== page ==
There’s a common belief that ‘Bohemian Rhapsody’ by Queen was the first music video ever. The reality is that promotional films had ben getting made for music since back in the forties, and there’s sections of musical films which would probably have been able to be used.
This wasn’t the Beatles’ first double A-side (‘Eleanor Rigby’/’Yellow Submarine’ in the UK) and even though I still hold Revolver up as my favourite album ever, I think those two tracks were probably the weakest on it – though I obviously understand why Parlophone might have baulked at putting out ‘Tomorrow Never Knows’/’Love You To’ as a single, had it been discussed.
This was the first Beatles single in several years not to get to no.1 (held off by Engelbert Humperdinck’s ‘Please Release Me – oh the indignity!) yet it was one of their strongest singles, pulling together two of their best songs together ‘Strawberry Fields Ever’ and ‘Penny Lane.’ Both of them had ‘promotional films’ made for them – and this well over a decade before MTV launched in the US! NB I suspect the sleeve at the top was not the UK one – but can you guess why?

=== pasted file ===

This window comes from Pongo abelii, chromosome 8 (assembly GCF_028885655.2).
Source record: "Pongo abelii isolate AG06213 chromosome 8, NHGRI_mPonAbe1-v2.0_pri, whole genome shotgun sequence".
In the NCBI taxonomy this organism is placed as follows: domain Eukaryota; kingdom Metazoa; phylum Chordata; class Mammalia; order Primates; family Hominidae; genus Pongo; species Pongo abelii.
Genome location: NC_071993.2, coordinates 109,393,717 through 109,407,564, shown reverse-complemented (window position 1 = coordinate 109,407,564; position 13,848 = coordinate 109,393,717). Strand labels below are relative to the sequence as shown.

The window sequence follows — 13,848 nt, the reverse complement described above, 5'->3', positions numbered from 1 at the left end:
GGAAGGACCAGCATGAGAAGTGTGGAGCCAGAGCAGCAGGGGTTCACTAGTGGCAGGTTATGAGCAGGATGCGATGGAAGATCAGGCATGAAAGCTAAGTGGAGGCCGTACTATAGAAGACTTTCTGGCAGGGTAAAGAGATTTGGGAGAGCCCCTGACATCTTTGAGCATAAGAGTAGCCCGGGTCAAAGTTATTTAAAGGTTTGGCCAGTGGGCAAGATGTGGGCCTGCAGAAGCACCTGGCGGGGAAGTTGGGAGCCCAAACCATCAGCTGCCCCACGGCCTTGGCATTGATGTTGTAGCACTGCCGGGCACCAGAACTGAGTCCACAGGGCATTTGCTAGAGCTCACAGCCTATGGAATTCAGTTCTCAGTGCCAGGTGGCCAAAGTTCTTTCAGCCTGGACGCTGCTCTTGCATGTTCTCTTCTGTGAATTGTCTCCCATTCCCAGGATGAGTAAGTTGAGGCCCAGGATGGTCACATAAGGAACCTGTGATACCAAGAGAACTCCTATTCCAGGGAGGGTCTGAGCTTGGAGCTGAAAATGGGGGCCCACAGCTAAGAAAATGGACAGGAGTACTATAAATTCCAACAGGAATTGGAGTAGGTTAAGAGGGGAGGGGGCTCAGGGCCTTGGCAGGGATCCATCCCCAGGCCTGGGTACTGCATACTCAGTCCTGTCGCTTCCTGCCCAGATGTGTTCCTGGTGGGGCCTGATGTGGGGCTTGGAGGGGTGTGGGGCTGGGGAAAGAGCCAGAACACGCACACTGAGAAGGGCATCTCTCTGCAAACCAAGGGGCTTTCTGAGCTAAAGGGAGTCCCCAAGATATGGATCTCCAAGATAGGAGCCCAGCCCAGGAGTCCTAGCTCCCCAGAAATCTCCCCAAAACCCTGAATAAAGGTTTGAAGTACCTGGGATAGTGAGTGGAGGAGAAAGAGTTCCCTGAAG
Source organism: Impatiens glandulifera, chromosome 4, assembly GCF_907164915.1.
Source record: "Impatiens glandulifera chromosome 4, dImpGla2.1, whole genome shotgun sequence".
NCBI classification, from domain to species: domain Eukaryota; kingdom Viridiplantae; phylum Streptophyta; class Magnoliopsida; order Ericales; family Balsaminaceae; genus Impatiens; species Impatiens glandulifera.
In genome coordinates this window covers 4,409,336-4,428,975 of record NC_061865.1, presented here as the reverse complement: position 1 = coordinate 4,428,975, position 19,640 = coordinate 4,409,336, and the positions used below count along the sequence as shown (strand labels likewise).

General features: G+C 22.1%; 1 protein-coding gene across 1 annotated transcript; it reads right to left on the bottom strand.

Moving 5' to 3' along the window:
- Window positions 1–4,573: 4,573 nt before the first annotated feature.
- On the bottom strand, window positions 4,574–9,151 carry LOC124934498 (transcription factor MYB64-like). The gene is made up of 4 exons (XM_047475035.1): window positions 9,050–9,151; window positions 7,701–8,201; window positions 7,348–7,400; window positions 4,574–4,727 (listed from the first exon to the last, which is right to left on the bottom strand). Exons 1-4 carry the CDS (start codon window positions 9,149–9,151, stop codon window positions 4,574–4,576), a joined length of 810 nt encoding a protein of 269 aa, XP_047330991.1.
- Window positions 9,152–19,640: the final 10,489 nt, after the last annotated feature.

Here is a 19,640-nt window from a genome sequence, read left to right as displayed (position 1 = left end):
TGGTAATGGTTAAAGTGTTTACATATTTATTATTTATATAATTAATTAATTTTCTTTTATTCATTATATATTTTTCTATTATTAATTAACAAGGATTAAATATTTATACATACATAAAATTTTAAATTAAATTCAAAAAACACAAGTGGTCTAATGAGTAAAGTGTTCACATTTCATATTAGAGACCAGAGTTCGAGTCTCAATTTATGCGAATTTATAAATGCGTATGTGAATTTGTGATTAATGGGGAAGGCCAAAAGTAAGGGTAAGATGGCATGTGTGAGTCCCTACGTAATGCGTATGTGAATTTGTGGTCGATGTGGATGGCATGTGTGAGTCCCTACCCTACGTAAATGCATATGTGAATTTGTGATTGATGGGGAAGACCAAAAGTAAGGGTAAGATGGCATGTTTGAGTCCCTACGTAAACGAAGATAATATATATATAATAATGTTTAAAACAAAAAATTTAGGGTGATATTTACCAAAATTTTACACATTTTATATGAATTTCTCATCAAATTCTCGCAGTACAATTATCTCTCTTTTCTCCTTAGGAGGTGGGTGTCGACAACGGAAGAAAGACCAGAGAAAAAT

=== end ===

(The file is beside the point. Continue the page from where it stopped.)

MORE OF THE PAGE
Oh and call it what you want, but this is a flippin’ well-iconic music video/film clip/promotional video.
From D.A. Pennebaker’s Bob Dylan documentary Don’t Look Back
Finally, another early example of a promo video. This is the Rolling Stones doing ‘It’s Only Rock’n’Roll (But I like It)’ in 1974. Years ago, I met bassist Bill Wyman (he was doing a signing in the bookshop where I worked at the tiome, Ottakar’s on George St, now gone). He told me that they’d each been insured for £1,000,000 for this video. Not surprising when you get to about three and a half minutes in…